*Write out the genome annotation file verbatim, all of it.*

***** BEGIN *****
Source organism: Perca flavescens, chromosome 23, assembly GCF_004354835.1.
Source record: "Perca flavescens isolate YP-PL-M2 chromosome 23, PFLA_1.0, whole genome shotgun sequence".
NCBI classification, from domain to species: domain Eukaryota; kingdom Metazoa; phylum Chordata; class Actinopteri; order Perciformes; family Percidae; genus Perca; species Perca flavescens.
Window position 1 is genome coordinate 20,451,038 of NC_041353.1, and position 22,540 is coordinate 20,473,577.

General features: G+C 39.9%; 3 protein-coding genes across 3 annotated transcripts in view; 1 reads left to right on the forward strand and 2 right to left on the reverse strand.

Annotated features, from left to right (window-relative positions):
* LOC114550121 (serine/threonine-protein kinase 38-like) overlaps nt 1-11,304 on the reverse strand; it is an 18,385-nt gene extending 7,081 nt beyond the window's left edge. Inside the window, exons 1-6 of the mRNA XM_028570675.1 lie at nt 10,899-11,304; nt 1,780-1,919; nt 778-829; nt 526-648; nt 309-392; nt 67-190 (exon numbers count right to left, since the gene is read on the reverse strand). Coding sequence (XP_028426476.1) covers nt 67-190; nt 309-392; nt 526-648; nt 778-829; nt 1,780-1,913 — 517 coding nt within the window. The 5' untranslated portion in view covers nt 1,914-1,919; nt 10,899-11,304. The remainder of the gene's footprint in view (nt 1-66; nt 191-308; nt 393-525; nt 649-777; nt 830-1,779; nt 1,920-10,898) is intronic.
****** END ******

Source organism: Perca flavescens, chromosome 23, assembly GCF_004354835.1.
Source record: "Perca flavescens isolate YP-PL-M2 chromosome 23, PFLA_1.0, whole genome shotgun sequence".
NCBI classification, from domain to species: domain Eukaryota; kingdom Metazoa; phylum Chordata; class Actinopteri; order Perciformes; family Percidae; genus Perca; species Perca flavescens.
Window position 1 is genome coordinate 20,451,038 of NC_041353.1, and position 22,540 is coordinate 20,473,577.

General features: G+C 39.9%; 3 protein-coding genes across 3 annotated transcripts in view; 1 reads left to right on the forward strand and 2 right to left on the reverse strand.

Annotated features, from left to right (window-relative positions):
* LOC114550121 (serine/threonine-protein kinase 38-like) overlaps nt 1-11,304 on the reverse strand; it is an 18,385-nt gene extending 7,081 nt beyond the window's left edge. Inside the window, exons 1-6 of the mRNA XM_028570675.1 lie at nt 10,899-11,304; nt 1,780-1,919; nt 778-829; nt 526-648; nt 309-392; nt 67-190 (exon numbers count right to left, since the gene is read on the reverse strand). Coding sequence (XP_028426476.1) covers nt 67-190; nt 309-392; nt 526-648; nt 778-829; nt 1,780-1,913 — 517 coding nt within the window. The 5' untranslated portion in view covers nt 1,914-1,919; nt 10,899-11,304. The remainder of the gene's footprint in view (nt 1-66; nt 191-308; nt 393-525; nt 649-777; nt 830-1,779; nt 1,920-10,898) is intronic.